1. 4. Ohio State Buckeyes
(redirected to “Aesculus glabra”)
A tree species “native primarily to the Midwestern and lower Great Plains regions of the United States… The fruit is a round or oblong spiny capsule 4-5 cm in diameter, containing 1-3 nut-like seeds”
There is nothing intimidating in sports about trees—I’m talking to you, Stanford—or nuts. In the lexicon of college sports nicknames, this might be one of the wimpiest.
2. 3. Louisville Cardinals
“Robust, seed-eating birds with strong bills”
College sports has its share of strong bird nicknames—Falcons, Golden Eagles, Mountain Hawks, etc. But come on, U of L. You had to choose a species that, while pretty, is a vegetarian. Nonetheless, cardinals eat seeds, and buckeye fruit contains seeds. Ipso facto, Cardinals over Buckeyes.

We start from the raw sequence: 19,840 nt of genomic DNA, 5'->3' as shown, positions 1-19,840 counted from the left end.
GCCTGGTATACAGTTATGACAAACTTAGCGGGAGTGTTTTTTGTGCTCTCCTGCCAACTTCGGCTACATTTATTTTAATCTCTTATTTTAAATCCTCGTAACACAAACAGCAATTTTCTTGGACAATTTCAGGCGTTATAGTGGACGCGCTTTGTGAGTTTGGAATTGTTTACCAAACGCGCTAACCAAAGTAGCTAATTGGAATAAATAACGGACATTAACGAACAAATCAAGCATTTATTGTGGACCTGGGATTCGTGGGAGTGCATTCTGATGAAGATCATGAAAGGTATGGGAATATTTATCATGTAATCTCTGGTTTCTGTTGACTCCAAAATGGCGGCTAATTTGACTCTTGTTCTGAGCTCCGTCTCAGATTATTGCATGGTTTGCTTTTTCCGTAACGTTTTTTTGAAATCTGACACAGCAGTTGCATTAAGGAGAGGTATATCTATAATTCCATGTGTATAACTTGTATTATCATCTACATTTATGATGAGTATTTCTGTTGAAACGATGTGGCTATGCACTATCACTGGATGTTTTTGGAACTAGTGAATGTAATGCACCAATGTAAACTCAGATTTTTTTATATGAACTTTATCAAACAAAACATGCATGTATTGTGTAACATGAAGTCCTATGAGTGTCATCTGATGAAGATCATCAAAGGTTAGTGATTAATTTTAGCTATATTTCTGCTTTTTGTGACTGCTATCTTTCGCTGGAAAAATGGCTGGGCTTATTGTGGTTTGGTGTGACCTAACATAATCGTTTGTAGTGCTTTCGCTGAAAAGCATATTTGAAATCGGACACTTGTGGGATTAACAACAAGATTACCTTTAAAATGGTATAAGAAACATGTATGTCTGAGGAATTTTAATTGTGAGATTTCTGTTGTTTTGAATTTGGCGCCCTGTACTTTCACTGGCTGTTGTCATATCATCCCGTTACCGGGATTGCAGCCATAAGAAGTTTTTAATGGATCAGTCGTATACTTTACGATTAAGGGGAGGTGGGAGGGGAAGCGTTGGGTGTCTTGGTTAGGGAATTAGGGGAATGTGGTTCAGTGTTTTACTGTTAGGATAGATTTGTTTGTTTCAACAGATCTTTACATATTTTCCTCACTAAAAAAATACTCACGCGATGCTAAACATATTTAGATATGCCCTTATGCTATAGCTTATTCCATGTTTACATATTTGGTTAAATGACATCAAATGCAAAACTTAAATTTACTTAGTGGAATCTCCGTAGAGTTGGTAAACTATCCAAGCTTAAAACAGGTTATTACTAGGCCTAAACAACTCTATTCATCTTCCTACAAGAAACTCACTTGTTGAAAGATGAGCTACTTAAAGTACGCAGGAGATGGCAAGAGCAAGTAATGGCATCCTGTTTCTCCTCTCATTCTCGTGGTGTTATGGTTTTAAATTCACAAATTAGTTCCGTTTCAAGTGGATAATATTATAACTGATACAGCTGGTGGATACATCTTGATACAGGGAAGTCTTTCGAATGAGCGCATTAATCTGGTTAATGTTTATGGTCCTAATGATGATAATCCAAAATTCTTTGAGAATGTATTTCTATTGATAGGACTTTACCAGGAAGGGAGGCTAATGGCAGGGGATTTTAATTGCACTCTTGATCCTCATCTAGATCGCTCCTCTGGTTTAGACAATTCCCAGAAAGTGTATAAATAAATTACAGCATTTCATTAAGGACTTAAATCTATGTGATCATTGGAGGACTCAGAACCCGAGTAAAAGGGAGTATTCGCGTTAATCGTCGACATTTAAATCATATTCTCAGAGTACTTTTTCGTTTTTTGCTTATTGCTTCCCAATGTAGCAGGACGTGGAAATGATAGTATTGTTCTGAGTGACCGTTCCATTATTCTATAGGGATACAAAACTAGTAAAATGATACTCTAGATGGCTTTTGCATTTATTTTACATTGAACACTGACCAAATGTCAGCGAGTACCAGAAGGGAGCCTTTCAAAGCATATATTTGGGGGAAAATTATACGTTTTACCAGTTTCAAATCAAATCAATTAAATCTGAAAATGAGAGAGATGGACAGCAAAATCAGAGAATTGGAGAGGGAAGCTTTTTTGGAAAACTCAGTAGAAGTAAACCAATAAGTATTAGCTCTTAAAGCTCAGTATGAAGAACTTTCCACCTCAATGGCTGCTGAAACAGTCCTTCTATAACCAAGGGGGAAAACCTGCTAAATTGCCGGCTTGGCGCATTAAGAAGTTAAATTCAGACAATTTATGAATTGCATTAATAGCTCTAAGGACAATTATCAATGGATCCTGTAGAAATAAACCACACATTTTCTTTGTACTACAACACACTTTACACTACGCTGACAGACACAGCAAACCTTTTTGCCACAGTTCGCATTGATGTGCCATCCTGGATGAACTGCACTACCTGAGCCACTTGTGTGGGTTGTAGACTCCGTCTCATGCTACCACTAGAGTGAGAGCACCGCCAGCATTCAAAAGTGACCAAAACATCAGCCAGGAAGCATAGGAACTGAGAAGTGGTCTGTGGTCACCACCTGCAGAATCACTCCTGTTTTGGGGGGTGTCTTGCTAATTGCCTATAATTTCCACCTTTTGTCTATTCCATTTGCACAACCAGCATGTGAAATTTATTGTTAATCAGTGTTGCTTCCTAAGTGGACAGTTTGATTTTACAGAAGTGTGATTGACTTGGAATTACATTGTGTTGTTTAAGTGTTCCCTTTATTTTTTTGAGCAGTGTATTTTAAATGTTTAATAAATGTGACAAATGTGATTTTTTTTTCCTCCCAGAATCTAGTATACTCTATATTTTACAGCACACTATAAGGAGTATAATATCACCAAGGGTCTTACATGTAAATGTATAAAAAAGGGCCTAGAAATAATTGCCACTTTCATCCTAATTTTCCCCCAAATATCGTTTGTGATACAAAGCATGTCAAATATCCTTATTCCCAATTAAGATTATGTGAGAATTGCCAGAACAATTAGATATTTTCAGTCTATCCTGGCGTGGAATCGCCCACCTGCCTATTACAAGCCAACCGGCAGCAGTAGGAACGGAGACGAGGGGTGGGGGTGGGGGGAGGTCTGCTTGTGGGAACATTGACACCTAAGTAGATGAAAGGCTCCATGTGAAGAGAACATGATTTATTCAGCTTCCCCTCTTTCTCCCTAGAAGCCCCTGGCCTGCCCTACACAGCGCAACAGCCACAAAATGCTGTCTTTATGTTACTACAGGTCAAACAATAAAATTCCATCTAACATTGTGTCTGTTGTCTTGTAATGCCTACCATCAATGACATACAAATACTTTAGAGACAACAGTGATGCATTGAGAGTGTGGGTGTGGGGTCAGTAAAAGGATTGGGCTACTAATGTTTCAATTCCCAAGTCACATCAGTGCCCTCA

3. 2. Kentucky Wildcats
“A small cat” that “is a hunter of small mammals, birds, and other creatures of a similar or smaller size”
UK gets bonus points for the phrase “opportunistic predators” being used in its Wikipedia definition. Seems somewhat fitting considering the havoc that John Calipari’s defense can wreak on opponents and the points they score as a result. Birds can be a part of their diet, so they have the edge over Louisville.
4. 1. Kansas Jayhawks
(redirected to “Jayhawker”)
“Militant bands affiliated with the free-state cause… Guerilla fighters who often clashed with pro-slavery groups from Missouri”
Freedom for all! Plus, it’s the only nickname among the Final Four teams that has its roots in combat. It’s true that some jayhawkers were motivated purely by plunder and personal profit, but others acted in the name of abolition and other honorable causes.
Also, there’s no reason to give Kentucky more of an advantage than what they already have.
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